• Option to view and download the optical character recognition behind the page.
  • Cross-search capability with other Gale Primary Sources archives held by the library (particularly useful would be the eighteenth-century newspapers in the famous Burney or Nichols collections, the eighteenth-century sections of State Papers Online, The Making of the Modern World, or the module of Romantic literature in Nineteenth Century Collections Online[ix]).

A thumbnail image and keyword preview of the work in the results list are among the modifications to assist searching and navigating results. There are more filters to narrow the results by author, person about (person as subject), language, and source library. For new users and those trying different types of searches, there are now extensive search tips under the Advanced Search box, with explanations beside each search index. These new features and modifications will enhance the Eighteenth Century Collections Online research experience for long-standing users and new students.

Evidence suggests that Eighteenth Century Collections Online has radically changed research and research methods. With ECCO, scholars and researchers are finding content that would have otherwise remained on shelves, untouched, for centuries. ECCO’s new functionality, and that to come, together with the evolving Gale Digital Scholar Lab, will further spur the growth of research output.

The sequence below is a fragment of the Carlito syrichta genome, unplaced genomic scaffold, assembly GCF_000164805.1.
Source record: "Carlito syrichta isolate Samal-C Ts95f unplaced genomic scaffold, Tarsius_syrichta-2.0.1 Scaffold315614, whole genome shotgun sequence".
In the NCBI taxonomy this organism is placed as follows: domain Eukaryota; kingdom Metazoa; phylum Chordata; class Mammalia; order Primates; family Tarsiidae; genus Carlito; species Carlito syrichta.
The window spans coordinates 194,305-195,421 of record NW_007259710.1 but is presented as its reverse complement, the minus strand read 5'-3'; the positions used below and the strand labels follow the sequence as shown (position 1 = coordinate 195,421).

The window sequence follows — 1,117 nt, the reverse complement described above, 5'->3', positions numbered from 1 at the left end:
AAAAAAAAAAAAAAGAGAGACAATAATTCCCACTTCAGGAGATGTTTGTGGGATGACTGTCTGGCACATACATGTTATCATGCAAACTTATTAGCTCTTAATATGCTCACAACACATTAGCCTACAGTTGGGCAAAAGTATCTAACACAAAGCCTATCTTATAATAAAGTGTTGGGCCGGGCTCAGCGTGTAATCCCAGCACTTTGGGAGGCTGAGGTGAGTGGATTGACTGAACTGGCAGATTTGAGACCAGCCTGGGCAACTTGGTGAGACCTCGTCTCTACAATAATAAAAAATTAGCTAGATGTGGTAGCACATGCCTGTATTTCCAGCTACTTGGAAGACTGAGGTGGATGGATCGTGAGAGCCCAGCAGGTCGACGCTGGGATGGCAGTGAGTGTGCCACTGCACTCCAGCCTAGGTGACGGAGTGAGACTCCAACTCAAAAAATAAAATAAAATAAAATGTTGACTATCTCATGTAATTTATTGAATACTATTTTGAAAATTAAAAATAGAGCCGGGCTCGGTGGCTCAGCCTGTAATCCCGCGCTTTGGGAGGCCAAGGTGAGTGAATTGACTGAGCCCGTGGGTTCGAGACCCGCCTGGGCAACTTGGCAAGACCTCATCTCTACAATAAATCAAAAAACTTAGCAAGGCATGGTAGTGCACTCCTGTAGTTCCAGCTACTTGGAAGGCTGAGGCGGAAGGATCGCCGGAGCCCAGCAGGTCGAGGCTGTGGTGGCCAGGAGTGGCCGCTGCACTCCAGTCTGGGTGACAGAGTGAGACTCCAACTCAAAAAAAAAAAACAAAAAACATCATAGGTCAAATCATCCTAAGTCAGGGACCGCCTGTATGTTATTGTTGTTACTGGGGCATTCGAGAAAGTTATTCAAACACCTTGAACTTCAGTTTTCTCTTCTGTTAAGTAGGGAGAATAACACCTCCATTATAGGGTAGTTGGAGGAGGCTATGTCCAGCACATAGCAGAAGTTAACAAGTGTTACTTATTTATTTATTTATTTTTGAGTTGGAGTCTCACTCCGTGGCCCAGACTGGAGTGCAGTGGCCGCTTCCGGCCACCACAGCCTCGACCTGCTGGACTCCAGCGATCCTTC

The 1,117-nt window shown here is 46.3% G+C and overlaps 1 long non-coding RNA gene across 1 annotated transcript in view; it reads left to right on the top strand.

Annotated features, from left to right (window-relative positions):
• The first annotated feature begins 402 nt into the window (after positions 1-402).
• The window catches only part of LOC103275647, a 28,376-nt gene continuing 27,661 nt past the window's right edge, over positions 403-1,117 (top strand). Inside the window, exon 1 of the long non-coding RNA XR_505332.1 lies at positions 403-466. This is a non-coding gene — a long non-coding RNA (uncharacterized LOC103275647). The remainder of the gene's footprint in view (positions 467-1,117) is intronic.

This content is sponsored and written by Gale, a Cengage company. The editorial staff of Inside Higher Ed had no role in its preparation.


[i]. A search in JSTOR, for example.

[ii].  D. Rosenberg “Raw Data’ is an Oxymoron, 2013, J. Rendell, Civil Society and Gender Justice, New York, 2008, P.Bolla, The Architecture of Concepts, New York, 2013; E.A. Phillips, Restoration: Studies in English Literary Culture, 1660-1700, Vol. 37/1 pp. 61-75; B.L. Schillace, Eighteenth-Century Studies, Vol. 42/ 2, pp. 273-287; H-J. Diller, Archiv für Begriffsgeschichte, Vol. 52, pp. 127-151; B. Wardhaugh, Notes and Records of the Royal Society of London, Vol. 63/4, No. 4, pp. 325-338.

[iii]. See Gale Digital Scholar Lab

[iv]. See  https://comhis.github.io/data-mining/bsecs17-session-on-data-mining-ecco-and-estc/ and https://www.helsinki.fi/en/researchgroups/computational-history.

[v].  See http://commonplacecultures.org/

[vi]. See https://www.linguisticdna.org/

[vii]. Stephen Gregg, “Using Eighteenth-Century Collections Online (ECCO) as a Learning and Teaching Resource,”  The English Subject Centre Archive, October 2007.

[viii]. Eleanor F. Shevlin, “Exploring Context and Canonicity: Lessons from the ECCO and EEBO Databases,” The Eighteenth-Century Intelligencer, September 2009.

[ix]. See “Eighteenth Century Collections Online.”